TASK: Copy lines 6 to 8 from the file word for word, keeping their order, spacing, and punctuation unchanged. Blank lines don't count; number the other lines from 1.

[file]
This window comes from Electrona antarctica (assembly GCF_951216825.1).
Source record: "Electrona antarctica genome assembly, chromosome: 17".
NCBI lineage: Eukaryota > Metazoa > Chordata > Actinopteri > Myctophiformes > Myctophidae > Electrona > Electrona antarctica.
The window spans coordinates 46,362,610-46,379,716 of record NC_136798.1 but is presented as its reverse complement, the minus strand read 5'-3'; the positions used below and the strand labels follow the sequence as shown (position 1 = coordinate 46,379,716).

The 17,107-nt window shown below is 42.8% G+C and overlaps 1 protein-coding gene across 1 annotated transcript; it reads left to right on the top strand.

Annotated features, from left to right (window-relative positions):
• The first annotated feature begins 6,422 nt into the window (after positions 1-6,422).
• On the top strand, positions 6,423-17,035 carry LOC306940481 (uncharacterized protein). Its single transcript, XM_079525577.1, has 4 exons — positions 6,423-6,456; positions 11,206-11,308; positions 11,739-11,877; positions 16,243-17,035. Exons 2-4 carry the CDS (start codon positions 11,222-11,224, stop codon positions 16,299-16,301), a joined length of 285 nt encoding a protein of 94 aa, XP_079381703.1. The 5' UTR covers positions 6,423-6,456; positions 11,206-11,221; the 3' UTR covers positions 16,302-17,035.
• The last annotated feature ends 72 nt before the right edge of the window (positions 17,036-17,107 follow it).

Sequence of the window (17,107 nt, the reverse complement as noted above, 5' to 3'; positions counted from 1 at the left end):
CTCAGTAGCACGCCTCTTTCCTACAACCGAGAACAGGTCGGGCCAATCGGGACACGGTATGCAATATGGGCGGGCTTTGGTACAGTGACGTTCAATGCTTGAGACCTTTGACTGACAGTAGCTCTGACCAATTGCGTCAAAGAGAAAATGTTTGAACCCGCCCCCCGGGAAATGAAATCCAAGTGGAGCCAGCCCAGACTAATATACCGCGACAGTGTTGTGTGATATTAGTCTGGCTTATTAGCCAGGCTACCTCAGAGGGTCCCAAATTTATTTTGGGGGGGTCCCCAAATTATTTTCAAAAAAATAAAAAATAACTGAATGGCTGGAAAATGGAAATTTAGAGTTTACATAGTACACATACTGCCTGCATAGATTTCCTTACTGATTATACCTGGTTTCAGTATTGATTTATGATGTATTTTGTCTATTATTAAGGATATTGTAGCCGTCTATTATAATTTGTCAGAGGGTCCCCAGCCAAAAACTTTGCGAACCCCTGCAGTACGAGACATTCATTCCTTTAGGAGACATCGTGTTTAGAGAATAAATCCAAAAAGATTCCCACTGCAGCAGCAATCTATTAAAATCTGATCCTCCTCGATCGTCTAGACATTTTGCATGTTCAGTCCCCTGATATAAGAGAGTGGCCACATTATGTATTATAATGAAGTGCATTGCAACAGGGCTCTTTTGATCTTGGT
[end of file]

Annotated features, from left to right (window-relative positions):
• The first annotated feature begins 6,422 nt into the window (after positions 1-6,422).
• On the top strand, positions 6,423-17,035 carry LOC306940481 (uncharacterized protein). Its single transcript, XM_079525577.1, has 4 exons — positions 6,423-6,456; positions 11,206-11,308; positions 11,739-11,877; positions 16,243-17,035. Exons 2-4 carry the CDS (start codon positions 11,222-11,224, stop codon positions 16,299-16,301), a joined length of 285 nt encoding a protein of 94 aa, XP_079381703.1. The 5' UTR covers positions 6,423-6,456; positions 11,206-11,221; the 3' UTR covers positions 16,302-17,035.